Thursday, August 27, 2009

HSRA unprofessionalism for all to see

Yesterday was a significant day for the HSRA. First, a judge ruled in favor of the petitioners who sued HSRA for the inadequate evaluation in the program EIR for the SF-SJ segment. Second, top HSRA staffer got grilled by Congresswoman Anno Eshoo at a Town Hall meeting held in Menlo Park.

Lawsuit

It is hard to win environmental lawsuits. Generally, judges generally give deference to government agencies that produced these documents as if they were police officers in a traffic or criminal trial. Ordinary citizens generally do not have the financial resources to hire consultants to counter the government's claim on technical basis, and generally do not have the kind of credibility, even though history shows that government agencies and consultants can literally lie to achieve their politically-predetermined results.

Essentially, HSRA lost the suit on the fact that it does not have the access to the Union Pacific owned right of way (UP clearly told the agency NO prior to the adoption of the program level EIR), which HSRA says it is necessary to travel from San Jose to Gilroy under the Pacheco option. Also, the judge found that the agency's evaluation of vibration impacts to be inadequate.

Last month, the petitioners offered a reasonable settlement that would have prevented possible delays. However, the inept boardmembers at HSRA rejected it and decided to stick with their political-predetermined position. Now the judge has agreed with the petitioners and HSRA will have to pay a higher price for their arrogence.

HSR Town Hall

Last night, Congresswoman Anna Eshoo hosted a Town Hall meeting on High Speed Rail. On the Peninsula, the high speed rail project is a contentious issue. Also like any recent town halls throughout the country, it has attracted anti-health care reform protesters. However, the Town Hall went smoothly as anti-health care reform protesters stayed outside and Eshoo refused to answer any questions on health care.

During the Town Hall meeting, Eshoo took a commanding role and read questions verbatim from her constituents. Executive directors and chief project managers from Caltrain and HSRA were on a panel answering the questions. Her constituents raised concerns about the community impact of the line, possible loss in property value, and potential need to eminent domain. Eshoo agreed with her constituents that HSRA needs to do much more in communicating with the public.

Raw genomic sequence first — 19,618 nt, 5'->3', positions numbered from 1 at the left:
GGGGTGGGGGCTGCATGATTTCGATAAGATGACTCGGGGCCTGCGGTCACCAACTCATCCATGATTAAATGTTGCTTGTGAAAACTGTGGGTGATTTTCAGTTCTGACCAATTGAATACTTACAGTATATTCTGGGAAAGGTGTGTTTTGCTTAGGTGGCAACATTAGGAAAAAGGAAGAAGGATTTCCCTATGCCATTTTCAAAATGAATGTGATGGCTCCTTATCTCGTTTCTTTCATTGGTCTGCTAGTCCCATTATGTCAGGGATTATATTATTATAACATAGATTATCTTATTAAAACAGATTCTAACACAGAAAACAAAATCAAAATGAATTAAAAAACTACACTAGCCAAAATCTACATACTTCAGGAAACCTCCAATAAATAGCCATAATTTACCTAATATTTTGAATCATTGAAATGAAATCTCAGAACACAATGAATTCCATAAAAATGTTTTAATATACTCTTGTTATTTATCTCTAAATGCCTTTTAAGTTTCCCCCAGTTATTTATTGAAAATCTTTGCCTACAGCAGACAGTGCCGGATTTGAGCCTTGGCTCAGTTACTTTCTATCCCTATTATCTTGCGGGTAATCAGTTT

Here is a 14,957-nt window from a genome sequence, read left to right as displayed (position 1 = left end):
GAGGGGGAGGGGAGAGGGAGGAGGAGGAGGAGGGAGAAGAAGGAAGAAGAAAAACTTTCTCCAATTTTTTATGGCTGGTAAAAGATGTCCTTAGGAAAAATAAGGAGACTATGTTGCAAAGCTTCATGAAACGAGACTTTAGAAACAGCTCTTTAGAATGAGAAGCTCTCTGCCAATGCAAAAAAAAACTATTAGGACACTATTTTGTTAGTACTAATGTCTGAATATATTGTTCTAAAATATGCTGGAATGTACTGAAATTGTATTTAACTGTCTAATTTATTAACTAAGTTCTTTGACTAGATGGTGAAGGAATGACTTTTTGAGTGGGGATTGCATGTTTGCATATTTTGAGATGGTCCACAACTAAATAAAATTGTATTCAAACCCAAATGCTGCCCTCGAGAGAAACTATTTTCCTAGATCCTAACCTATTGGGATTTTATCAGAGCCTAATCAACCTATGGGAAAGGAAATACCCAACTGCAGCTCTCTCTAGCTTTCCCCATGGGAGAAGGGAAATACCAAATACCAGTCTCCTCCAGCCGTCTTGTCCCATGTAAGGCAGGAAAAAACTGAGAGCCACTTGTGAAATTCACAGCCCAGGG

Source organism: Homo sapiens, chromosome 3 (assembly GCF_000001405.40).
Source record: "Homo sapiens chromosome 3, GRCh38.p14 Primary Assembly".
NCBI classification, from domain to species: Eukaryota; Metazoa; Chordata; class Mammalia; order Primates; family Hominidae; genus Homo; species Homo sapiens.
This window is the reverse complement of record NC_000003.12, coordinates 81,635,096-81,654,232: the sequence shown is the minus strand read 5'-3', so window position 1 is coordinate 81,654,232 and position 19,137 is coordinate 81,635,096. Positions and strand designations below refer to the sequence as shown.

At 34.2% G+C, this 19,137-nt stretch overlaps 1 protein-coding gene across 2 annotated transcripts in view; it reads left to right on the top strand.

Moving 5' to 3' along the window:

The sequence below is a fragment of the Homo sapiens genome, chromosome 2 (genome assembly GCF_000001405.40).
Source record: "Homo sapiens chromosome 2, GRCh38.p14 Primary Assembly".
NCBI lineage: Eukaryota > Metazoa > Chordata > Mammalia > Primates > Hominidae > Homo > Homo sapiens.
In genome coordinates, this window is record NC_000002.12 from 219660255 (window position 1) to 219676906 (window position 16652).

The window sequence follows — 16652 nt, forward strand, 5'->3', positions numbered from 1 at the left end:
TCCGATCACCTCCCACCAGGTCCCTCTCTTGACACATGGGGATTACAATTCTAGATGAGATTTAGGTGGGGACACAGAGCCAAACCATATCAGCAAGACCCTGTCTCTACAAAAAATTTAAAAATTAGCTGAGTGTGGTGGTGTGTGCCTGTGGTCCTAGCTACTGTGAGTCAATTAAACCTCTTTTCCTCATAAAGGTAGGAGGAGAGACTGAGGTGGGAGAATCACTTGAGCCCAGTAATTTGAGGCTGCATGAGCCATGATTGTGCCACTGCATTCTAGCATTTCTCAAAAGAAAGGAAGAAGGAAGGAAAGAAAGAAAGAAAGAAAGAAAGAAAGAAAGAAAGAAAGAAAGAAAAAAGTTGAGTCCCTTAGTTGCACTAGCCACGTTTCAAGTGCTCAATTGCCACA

The meeting clearly showed incompetence from Mehdi Morshed, HSRA's executive director. At the meeting, Morshed was not able to anwser some of the questions directly and clearly. On a question about how HSRA came to the conclusion to support the Pacheco corridor, Morshed told Eshoo and the audience that the reasons are in the program EIR. The anwser was clearly not satisfactory. Eshoo later told the panel that she expects anwsers that are to be real anwsers.

On the other hand, Staff from Caltrain were able to provide direct answers on many of questions. Bob Doty explained the complexity of tunneling. Caltrain executive director reminded the audience about the need for an improved Caltrain system and how this project would benefit Caltrain.

The Town Hall showed the lack of confidence from Eshoo's constitutents on HSRA's ability to build this project and listen to the community's concerns, which has fueled a lot of opposition and fear mongering for the last several months.

A change in the HSRA leadership will go a long way to restore the confidence needed to take this project forward. The main question is whether there's political will to change the agency's leadership.


5 comments:

arcady said...

HSRA needs to do much more in communicating with the public.

That's a huge part of the problem, and I think a huge cause of the opposition is just because of misunderstandings on the part of the local residents, which the HSRA's arrogance has managed to escalate into full blown angry NIMBYism. I think if the HSRA took a more conciliatory tone and patiently explained the difference between a program-level and project-level EIR, and offered to study alternative alignments along the Peninsula, a lot of the unpleasantness could have been avoided.

Anonymous said...

The problem goes back farther than that. The way CHSRA has been pushing Pacheco over Altamont has been disgraceful. A quick look at the map shows more people being served via Altamont. Plus, if you built Altamont, a Sacramento extension would not need to be as long or expensive as it would off the Pacheco route. Plus, who wants to go from SF to Sacramento via Pacheco?

arcady said...

And the whole Pacheco vs. Altamont is symptomatic of one of the other problems of the HSR project as a whole: the way it's been mostly an ambition of various Bay Area politicians (Kopp and Diridon in particular). But even getting some SoCal folks more power on the board won't really help, because this project isn't about the Bay Area or about SoCal or the Central Valley, it's about the links between those regions, which have, at best, only a few land speculator types interested in them (hence Pacheco and Palmdale). There's not really anybody looking out for the project as a whole at the scope of the entire state.

accountablevta said...

It is not just the politicians, but the development interests who fund them.

arcady said...

And I think the sad conclusion of all of this is that even if anything is built at all, it will be a line from San Francisco to San Jose, a line from LA to Anaheim, and maybe something in the Central Valley, leaving out the difficult and actually important connections (Bay Area-Central Valley and LA-Bakersfield) which make the whole system worthwhile.